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Iran: falling into a financial quagmire.

In only a few months, Iran's short-term debt has plumbed depths not even reached during the worst periods of the war. Chris Kutschera looks at why the optimistic mood that prevailed in the parliamentary elections last spring has vanished like a mirage.

TEHRAN IS SHOWING signs of economic detente: under the energetic impulse of its young and dynamic mayor, the capital is going through an "uplifting" period badly needed in this sprawling city of over 12m inhabitants. The facades of the buildings are being painted again; the parks are being re-designed, flowers are being planted and fountains are sparkling. Fleets of brand new Korean-made taxis have appeared beside the pre-revolution American cars that are slowly but surely falling apart. The big stores run by the bonya (foundations that run the shops and companies confiscated after the revolution) have opened new departments that are in themselves a kind of a revolution. Inside these huge stores, private merchants have set up small shops selling almost all the consumer goods available in the West, albeit at prohibitive prices, following the rate of the US dollar. Crowds of Iranians flock to the stores to window-shop, just for the pleasure of seeing products they had almost forgotten existed. Most leave without buying anything. "I could once buy these sweets for my children," says Hassan, a father of three who is looking over a beautiful display of chocolates; "But I will not do it now. I don't want them to know that such products exist since I could not afford to buy them again."

Hassan, who works in a government office, feels slightly more at ease because the government recently doubled his salary, from RS110,000 to RS220,000. With his colleagues he now eats lunch in a government-run coffee-shop paying only 200 rials for a meal. But to make both ends meet Hassan has had to leave his home, and go to live in his mother-in-law's flat. Hassan is clearly bitter. Everyday, he says, life is more difficult.

The optimistic mood that prevailed after President Rafsanjani got rid of the so-called "radicals" in the parliamentary elections of last spring has vanished like a mirage. Despite a seductive campaign launched by Iranian officials - the finance minister, the oil minister, the director of the central bank - to convince foreign journalists that Iran is a paradise for investors, the economic situation is far from being as rosy as is claimed. Paradoxically, this country which produces nearly four million barrels of oil a day and which should be enjoying the benefits of four years of peace, is going through an acute financial crisis. The hard currency reserves of the Central Bank have fallen to a four billion dollar low, only haft of which is in cash. This meagre two billion dollars represents the value of just one month's imports.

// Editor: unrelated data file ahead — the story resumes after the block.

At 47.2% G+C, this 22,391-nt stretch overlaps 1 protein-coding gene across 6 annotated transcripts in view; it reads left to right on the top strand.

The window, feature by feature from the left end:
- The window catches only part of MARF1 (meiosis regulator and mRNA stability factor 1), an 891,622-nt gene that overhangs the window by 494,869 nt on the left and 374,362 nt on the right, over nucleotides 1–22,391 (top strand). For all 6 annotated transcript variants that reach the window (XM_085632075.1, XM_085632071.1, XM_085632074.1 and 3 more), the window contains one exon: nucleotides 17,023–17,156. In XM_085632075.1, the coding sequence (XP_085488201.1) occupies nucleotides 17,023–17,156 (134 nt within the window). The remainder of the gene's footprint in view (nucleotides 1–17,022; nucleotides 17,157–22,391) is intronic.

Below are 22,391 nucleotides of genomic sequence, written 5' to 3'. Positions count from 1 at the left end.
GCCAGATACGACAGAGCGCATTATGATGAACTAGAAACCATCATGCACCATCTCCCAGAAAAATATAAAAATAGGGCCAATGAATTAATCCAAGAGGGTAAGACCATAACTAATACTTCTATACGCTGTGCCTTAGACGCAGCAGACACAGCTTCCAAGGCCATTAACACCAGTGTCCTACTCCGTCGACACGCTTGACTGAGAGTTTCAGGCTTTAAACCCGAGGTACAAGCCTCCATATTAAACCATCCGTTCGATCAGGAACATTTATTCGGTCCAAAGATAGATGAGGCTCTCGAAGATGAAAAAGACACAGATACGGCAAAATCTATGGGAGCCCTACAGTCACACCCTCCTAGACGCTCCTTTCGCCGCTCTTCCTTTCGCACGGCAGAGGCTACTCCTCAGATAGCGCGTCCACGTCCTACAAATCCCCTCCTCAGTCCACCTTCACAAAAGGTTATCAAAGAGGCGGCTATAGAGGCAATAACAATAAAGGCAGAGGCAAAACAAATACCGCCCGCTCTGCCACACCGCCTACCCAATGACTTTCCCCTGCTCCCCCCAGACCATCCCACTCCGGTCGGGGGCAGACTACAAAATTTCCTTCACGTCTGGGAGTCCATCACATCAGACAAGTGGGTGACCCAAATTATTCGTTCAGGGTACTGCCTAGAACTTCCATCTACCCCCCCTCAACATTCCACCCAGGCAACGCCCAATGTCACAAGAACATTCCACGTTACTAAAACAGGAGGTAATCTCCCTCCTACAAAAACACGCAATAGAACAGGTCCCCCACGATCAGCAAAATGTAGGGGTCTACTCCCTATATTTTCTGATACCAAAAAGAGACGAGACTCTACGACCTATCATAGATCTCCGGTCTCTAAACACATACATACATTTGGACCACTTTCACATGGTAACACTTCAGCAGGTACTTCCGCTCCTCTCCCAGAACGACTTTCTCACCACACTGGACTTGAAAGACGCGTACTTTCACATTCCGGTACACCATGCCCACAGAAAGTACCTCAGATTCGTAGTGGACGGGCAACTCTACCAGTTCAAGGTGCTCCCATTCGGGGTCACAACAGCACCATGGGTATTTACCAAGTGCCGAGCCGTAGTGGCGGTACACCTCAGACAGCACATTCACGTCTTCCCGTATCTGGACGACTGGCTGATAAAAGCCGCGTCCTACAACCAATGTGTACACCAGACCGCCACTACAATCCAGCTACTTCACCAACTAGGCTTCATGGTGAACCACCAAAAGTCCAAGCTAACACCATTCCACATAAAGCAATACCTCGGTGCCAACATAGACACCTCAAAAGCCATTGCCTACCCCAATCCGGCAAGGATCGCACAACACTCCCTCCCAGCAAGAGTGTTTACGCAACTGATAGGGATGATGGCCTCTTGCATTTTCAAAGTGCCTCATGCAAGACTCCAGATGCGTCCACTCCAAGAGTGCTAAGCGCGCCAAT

Unable to meet their commitments, the Iranians have had to postpone sine die the contracts they signed only recently. In only a few months their short term debt has reached levels not even reached during the worst periods of the war. Estimated to be running at around $10bn by most observers, it could even reach $14-15bn. Meanwhile, the middle term (5 year) debt fluctuates around $12-14bn.

How have the Iranians fallen in this financial quagmire? "They made two mistakes," explains a Western diplomat based in Tehran. "They were unable to control the level of imports last year, and they also overestimated the amount of the oil income for this period."

Eager to satisfy the huge appetites of a population of frustrated would-be consumers, the Iranian government was faced with an astronomical bill of $28bn for imports in 1991, and with a deficit of $5-7bn.

Iranian experts anticipated oil income with unjustified optimism, based on a production rate of 4 million barrels a day (in fact current production fluctuates at around 3.4m b/d), and Iran will not be able to export more than 2.3m b/d until the oil terminal at Kharg is rebuilt, which will not now be before the summer of 1993, at the earliest. The Iranian experts had based their calculations on there being a price increase, this did not take place; and a fraction of the exports was probably allocated to contracts that are not listed in the budget - weapons for oil. Having exported $16bn worth of oil in 1991, the Iranians hoped this figure would reach $18bn in 1992 but they have to content themselves with an identical amount of $16bn plus an additional $2.5bn of non oil exports.